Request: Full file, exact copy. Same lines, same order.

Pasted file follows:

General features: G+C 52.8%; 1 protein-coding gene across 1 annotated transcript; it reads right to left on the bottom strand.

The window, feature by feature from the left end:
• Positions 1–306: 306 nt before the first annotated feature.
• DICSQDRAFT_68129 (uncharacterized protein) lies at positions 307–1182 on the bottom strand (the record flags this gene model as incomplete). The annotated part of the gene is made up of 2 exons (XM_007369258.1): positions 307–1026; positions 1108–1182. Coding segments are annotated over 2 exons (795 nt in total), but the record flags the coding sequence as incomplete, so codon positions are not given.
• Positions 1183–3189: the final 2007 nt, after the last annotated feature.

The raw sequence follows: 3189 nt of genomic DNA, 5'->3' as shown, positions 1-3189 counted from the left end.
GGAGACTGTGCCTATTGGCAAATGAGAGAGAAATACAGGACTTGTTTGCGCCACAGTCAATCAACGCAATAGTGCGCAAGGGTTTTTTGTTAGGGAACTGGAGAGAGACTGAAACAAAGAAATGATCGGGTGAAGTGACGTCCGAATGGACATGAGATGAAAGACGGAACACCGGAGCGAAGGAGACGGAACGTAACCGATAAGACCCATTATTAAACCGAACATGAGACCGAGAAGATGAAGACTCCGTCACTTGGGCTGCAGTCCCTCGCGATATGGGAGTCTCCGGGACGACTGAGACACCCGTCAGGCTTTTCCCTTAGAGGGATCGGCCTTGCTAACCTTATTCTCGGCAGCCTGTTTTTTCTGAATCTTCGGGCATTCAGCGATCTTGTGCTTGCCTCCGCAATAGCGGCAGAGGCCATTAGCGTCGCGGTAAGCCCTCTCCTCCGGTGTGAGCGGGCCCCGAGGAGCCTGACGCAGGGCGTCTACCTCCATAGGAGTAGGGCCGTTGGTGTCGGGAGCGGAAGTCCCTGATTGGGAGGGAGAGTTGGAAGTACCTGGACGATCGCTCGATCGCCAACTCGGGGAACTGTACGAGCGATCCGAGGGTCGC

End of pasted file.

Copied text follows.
General features: G+C 52.8%; 1 protein-coding gene across 1 annotated transcript; it reads right to left on the bottom strand.

The window, feature by feature from the left end:
• Positions 1–306: 306 nt before the first annotated feature.
• DICSQDRAFT_68129 (uncharacterized protein) lies at positions 307–1182 on the bottom strand (the record flags this gene model as incomplete). The annotated part of the gene is made up of 2 exons (XM_007369258.1): positions 307–1026; positions 1108–1182. Coding segments are annotated over 2 exons (795 nt in total), but the record flags the coding sequence as incomplete, so codon positions are not given.
• Positions 1183–3189: the final 2007 nt, after the last annotated feature.

The raw sequence follows: 3189 nt of genomic DNA, 5'->3' as shown, positions 1-3189 counted from the left end.
GGAGACTGTGCCTATTGGCAAATGAGAGAGAAATACAGGACTTGTTTGCGCCACAGTCAATCAACGCAATAGTGCGCAAGGGTTTTTTGTTAGGGAACTGGAGAGAGACTGAAACAAAGAAATGATCGGGTGAAGTGACGTCCGAATGGACATGAGATGAAAGACGGAACACCGGAGCGAAGGAGACGGAACGTAACCGATAAGACCCATTATTAAACCGAACATGAGACCGAGAAGATGAAGACTCCGTCACTTGGGCTGCAGTCCCTCGCGATATGGGAGTCTCCGGGACGACTGAGACACCCGTCAGGCTTTTCCCTTAGAGGGATCGGCCTTGCTAACCTTATTCTCGGCAGCCTGTTTTTTCTGAATCTTCGGGCATTCAGCGATCTTGTGCTTGCCTCCGCAATAGCGGCAGAGGCCATTAGCGTCGCGGTAAGCCCTCTCCTCCGGTGTGAGCGGGCCCCGAGGAGCCTGACGCAGGGCGTCTACCTCCATAGGAGTAGGGCCGTTGGTGTCGGGAGCGGAAGTCCCTGATTGGGAGGGAGAGTTGGAAGTACCTGGACGATCGCTCGATCGCCAACTCGGGGAACTGTACGAGCGATCCGAGGGTCGC